Here are some things to consider before the harvest wagon pulls up to your house, if it hasn't already:
- Harvest your garlic. By now you should have dug your garlic from the garden, and after sending the first of the crop to the kitchen to be enjoyed, select the best bulbs for planting this October and cure the rest for storage.
Ben cures garlic on his north-facing porch, where they are protected from rain and direct sunlight, but they do get a cross breeze which helps dry down the outer skins. He simply lays them out on the concrete porch, turning them every few days for about two weeks.
- Tomato harvest has fired up in both our gardens - where in Ben's garden the squirrels are taking care of the harvest on his behalf. Back at Mark's the wildlife have more competition, and there is no problem filling bushel baskets. Remember to continue applying Bordo mixture every two weeks to keep early and late blight at bay.
- Last chance! For French and snap beans before they go woody, so harvest while you can.
- Carrots, beets, radishes should be ready by now as well, contorting to weird shapes and losing sweetness if they aren't harvested soon.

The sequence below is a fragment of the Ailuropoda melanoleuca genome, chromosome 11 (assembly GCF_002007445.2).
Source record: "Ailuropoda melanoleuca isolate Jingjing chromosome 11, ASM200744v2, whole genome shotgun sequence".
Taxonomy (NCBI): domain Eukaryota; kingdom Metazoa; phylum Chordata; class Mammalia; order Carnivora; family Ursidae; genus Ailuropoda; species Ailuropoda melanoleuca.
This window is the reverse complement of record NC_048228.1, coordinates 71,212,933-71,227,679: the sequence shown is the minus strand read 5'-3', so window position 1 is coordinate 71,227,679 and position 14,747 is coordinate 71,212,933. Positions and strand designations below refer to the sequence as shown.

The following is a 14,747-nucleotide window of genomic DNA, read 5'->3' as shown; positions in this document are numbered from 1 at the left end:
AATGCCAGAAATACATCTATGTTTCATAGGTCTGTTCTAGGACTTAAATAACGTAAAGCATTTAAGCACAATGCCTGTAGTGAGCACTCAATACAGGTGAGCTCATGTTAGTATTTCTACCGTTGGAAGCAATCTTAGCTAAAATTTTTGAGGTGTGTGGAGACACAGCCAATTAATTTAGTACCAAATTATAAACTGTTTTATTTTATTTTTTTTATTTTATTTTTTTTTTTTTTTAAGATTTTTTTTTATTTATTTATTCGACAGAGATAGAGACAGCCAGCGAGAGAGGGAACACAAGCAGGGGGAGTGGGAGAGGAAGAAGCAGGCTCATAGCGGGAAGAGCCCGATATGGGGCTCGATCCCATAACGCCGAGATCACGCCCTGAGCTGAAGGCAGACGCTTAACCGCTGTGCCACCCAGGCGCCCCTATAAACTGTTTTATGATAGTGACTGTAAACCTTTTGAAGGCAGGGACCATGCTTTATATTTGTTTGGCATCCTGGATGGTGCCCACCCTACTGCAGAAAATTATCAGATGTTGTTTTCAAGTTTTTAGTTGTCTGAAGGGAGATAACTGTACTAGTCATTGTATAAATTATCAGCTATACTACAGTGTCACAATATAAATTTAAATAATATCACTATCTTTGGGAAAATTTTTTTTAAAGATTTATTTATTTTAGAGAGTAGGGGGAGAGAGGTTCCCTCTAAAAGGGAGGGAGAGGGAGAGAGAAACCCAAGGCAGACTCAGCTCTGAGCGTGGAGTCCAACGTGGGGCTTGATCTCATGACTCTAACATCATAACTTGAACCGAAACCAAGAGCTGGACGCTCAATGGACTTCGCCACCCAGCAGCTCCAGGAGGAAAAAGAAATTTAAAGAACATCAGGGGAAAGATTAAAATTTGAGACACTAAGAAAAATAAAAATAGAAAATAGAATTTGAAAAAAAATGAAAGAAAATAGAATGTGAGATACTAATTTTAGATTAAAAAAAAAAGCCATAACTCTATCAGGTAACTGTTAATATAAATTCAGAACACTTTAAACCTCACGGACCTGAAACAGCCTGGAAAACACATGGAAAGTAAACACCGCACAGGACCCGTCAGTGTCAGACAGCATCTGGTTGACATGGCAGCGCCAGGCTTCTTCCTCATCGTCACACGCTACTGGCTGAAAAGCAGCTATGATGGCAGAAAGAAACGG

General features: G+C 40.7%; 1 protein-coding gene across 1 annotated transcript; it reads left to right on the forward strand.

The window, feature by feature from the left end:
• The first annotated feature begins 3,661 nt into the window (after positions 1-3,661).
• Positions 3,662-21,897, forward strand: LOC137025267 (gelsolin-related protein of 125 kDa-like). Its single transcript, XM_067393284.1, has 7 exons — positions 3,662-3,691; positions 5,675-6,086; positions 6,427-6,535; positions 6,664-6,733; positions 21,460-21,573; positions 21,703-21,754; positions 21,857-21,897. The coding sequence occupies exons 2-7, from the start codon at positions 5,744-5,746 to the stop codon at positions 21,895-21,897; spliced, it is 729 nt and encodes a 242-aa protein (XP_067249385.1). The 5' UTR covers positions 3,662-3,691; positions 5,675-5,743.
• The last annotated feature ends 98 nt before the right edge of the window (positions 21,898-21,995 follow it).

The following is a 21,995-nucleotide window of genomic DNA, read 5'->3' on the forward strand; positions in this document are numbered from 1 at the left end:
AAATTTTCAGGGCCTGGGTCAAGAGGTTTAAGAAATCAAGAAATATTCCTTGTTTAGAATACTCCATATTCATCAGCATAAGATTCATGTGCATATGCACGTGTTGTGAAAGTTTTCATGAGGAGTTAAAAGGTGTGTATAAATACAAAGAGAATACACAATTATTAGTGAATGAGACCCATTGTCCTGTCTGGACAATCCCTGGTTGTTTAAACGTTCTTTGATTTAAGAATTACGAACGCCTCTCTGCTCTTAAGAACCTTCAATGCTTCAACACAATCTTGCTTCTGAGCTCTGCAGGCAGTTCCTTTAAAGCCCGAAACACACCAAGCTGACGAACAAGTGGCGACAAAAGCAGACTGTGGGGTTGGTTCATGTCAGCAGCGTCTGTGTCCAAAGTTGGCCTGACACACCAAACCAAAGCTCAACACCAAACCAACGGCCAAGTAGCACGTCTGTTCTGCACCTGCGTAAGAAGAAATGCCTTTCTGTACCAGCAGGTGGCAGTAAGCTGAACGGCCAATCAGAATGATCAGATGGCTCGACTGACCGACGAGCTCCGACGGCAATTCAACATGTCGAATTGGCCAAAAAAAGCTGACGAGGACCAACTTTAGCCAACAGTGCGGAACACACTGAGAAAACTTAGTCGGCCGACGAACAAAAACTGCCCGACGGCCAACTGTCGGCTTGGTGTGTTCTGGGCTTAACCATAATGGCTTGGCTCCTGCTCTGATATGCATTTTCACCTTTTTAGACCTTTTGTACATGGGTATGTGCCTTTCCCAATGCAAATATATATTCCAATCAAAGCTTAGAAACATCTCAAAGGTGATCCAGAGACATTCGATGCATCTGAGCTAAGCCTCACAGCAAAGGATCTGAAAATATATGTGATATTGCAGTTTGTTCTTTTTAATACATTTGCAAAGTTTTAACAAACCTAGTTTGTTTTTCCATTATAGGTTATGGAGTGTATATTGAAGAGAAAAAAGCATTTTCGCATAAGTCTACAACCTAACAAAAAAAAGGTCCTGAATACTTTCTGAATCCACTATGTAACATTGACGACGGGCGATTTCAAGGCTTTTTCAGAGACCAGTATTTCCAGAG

- Cucumbers are in their second year growing on diagonal trellises at Mark's place. It's a program that works by keeping them up off in the ground, resulting in healthier cukes.
- Summer squash - nobody we know grows enough of these without growing way, way too much. Mark's favourite trick is to carve the grandkids' names into them to be discovered in the garden - a gift from the "Zucchini Fairy"
- Seeding kale, swiss chard, leaf lettuce and mesculin mix - there is still time if you are hoping for a fall crop. They hold up well to the cold, so it's worth your effort.
- Runner beans are running, somebody remind us next year to think of more creative ways to support these! It is so fun watching them climb up the obelisk, there has to be an opportunity for runner bean garden sculpture.
- Keep clipping those herbs! So you can get the last growth out of them. Remember, what you can't use fresh can be dried in the oven on its lowest setting and crushed into air-tight containers for use throughout the winter.